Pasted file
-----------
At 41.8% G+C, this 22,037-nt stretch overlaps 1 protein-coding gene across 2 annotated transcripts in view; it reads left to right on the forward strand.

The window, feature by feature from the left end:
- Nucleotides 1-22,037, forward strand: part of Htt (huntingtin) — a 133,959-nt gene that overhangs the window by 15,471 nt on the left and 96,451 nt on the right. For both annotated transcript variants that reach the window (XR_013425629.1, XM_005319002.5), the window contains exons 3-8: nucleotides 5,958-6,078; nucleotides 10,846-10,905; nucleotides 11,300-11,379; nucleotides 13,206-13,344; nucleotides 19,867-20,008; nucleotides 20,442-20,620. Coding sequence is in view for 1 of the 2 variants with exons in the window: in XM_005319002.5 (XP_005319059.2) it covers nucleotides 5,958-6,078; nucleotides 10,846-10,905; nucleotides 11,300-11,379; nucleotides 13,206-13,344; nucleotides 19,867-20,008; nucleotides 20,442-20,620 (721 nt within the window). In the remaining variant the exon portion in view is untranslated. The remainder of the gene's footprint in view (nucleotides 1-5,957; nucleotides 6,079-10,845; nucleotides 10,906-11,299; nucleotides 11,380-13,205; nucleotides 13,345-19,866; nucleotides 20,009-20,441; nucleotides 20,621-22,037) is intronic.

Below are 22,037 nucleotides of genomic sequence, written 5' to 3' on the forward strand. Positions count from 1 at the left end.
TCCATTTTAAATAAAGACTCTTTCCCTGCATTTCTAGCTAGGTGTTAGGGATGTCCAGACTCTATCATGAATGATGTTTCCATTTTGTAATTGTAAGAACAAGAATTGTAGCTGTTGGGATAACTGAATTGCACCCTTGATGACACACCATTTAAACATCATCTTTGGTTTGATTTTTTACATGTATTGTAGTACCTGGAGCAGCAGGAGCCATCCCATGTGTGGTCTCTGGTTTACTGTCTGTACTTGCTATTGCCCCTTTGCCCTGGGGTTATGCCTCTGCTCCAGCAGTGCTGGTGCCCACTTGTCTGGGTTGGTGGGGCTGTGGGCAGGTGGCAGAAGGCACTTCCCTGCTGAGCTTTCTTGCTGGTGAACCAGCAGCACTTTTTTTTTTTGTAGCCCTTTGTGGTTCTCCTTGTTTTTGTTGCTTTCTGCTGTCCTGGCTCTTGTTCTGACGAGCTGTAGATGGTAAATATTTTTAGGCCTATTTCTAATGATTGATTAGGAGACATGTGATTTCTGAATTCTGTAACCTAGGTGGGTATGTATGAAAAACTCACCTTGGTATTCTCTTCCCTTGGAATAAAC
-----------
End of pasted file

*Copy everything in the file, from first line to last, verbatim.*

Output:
At 41.8% G+C, this 22,037-nt stretch overlaps 1 protein-coding gene across 2 annotated transcripts in view; it reads left to right on the forward strand.

The window, feature by feature from the left end:
- Nucleotides 1-22,037, forward strand: part of Htt (huntingtin) — a 133,959-nt gene that overhangs the window by 15,471 nt on the left and 96,451 nt on the right. For both annotated transcript variants that reach the window (XR_013425629.1, XM_005319002.5), the window contains exons 3-8: nucleotides 5,958-6,078; nucleotides 10,846-10,905; nucleotides 11,300-11,379; nucleotides 13,206-13,344; nucleotides 19,867-20,008; nucleotides 20,442-20,620. Coding sequence is in view for 1 of the 2 variants with exons in the window: in XM_005319002.5 (XP_005319059.2) it covers nucleotides 5,958-6,078; nucleotides 10,846-10,905; nucleotides 11,300-11,379; nucleotides 13,206-13,344; nucleotides 19,867-20,008; nucleotides 20,442-20,620 (721 nt within the window). In the remaining variant the exon portion in view is untranslated. The remainder of the gene's footprint in view (nucleotides 1-5,957; nucleotides 6,079-10,845; nucleotides 10,906-11,299; nucleotides 11,380-13,205; nucleotides 13,345-19,866; nucleotides 20,009-20,441; nucleotides 20,621-22,037) is intronic.

Below are 22,037 nucleotides of genomic sequence, written 5' to 3' on the forward strand. Positions count from 1 at the left end.
TCCATTTTAAATAAAGACTCTTTCCCTGCATTTCTAGCTAGGTGTTAGGGATGTCCAGACTCTATCATGAATGATGTTTCCATTTTGTAATTGTAAGAACAAGAATTGTAGCTGTTGGGATAACTGAATTGCACCCTTGATGACACACCATTTAAACATCATCTTTGGTTTGATTTTTTACATGTATTGTAGTACCTGGAGCAGCAGGAGCCATCCCATGTGTGGTCTCTGGTTTACTGTCTGTACTTGCTATTGCCCCTTTGCCCTGGGGTTATGCCTCTGCTCCAGCAGTGCTGGTGCCCACTTGTCTGGGTTGGTGGGGCTGTGGGCAGGTGGCAGAAGGCACTTCCCTGCTGAGCTTTCTTGCTGGTGAACCAGCAGCACTTTTTTTTTTTGTAGCCCTTTGTGGTTCTCCTTGTTTTTGTTGCTTTCTGCTGTCCTGGCTCTTGTTCTGACGAGCTGTAGATGGTAAATATTTTTAGGCCTATTTCTAATGATTGATTAGGAGACATGTGATTTCTGAATTCTGTAACCTAGGTGGGTATGTATGAAAAACTCACCTTGGTATTCTCTTCCCTTGGAATAAAC